Explaining Seismic Hazard Probabilities
through its collaboration with the SERC Pedagogic Service.
Students will compose a memo to one of a group of audiences, explaining the Modified Mercalli Intensity scale, its relation to seismic hazards, and the concept of probability, in time and space, of earthquake occurence and seismic hazard. They will include a specific example in their memo and accompany the memo with appropriate maps and graphs.
Types of Seismic Hazard, their relationship to distance from fault and earthquake epicenter, topography and soil condition
Modified Mercalli Intensity Scale (and comparison to other measurements of earthquake strength)
Recurrence interval and probability, as applied to earthquakes and seismic hazards
Higher Order Thinking Skills:
Writing for different audiences
Explaining numbers (in this case, Modified Mercalli intensities, earthquake probabilities, peak ground acceleration, and seismic hazard)
Evaluating material written for different audiences
Reading and interpreting maps
Context for Use
Although a stand-alone exercise, it is also intended as an introduction to a larger project, in which students use census data and hazard maps in GIS to determine populations at risk.
This exercise is adaptable to a variety of settings. It can be started during a class period or lab session and completed as a homework assignment (either for individuals or groups). It could also be started and completed during a longer lab period.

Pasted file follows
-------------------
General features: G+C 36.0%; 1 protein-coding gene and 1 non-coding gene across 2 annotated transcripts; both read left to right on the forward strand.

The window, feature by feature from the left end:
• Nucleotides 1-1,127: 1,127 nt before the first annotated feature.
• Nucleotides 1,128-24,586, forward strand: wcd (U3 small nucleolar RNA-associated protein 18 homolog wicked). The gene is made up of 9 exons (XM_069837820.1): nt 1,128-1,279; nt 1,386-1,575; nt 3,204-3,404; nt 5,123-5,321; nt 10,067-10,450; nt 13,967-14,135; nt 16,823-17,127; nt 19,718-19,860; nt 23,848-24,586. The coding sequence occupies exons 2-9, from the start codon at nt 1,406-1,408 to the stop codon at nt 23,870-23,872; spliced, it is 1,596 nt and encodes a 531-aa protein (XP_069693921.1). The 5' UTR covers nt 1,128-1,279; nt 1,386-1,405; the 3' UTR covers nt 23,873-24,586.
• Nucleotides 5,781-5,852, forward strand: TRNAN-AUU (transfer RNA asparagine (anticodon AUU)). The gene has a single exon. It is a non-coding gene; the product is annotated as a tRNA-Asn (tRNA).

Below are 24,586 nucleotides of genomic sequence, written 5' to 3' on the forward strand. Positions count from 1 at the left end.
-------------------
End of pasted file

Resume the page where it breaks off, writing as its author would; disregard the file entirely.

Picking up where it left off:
In the course, this activity is part of a unit on earthquakes and seismic hazards, related to discussions of tectonic plate boundaries.
Before starting this activity, students will find it useful to have done some preliminary reading on ways of measuring earthquakes, on the Modified Mercalli Scale (in particular), and on the types of seismic hazards (fault rupture, shaking, liquefaction, landslides, etc.). Such information is readily available in environmental geology and natural hazards texts and on-line. Some suggestions are given below.
The most difficult concepts to understand (and therefore to explain in writing) are those centered around probability and recurrence. In a course where quantitative skills and concepts are introduced and mastered sequentially, you might want students already to be comfortable explaining data mapped on logarithmic scales (compared to linear scale), basic map reading (including distance measurements), and some basic statistics (measures of central tendency and variance).
The examples in this activity refer specifically to the Wasatch Front in Utah. This activity can be adapted using materials from other seismically active areas, such as New Madrid (Memphis, TN and St. Louis, MO), California (SF Bay Area, LA area and others), the Pacific Northwest (e.g. Seattle), and others, including areas overseas, such as Italy, Greece and New Aealand (as information permits). GIS-based maps and data may not be available for all overseas sites.
Description and Teaching Materials
The handouts include references to USGS and other sites with basic information. These sites are listed in the "Resources" section of this page, along with basic references on writing with numbers and natural hazards.
Teaching Notes and Tips
References and Resources
(last updated in 2004, accessed June 2, 2006)This is a short general interest USGS publication describing earthquake magnitude (Richter magnitude) and intensity (Modified Mercalli Intensity Scale).
This is a one-page general comparison of the Modified Mercalli Intensity (and damage) expected by earthquakes of different Richter magnitudes.
(from William Spence, Stuart A. Sipkin, and George L. Choy
Earthquakes and Volcanoes, Volume 21, Number 1, 1989; url accessed on June 2, 2006)
This is a more technical description of different kinds of magnitude calculations.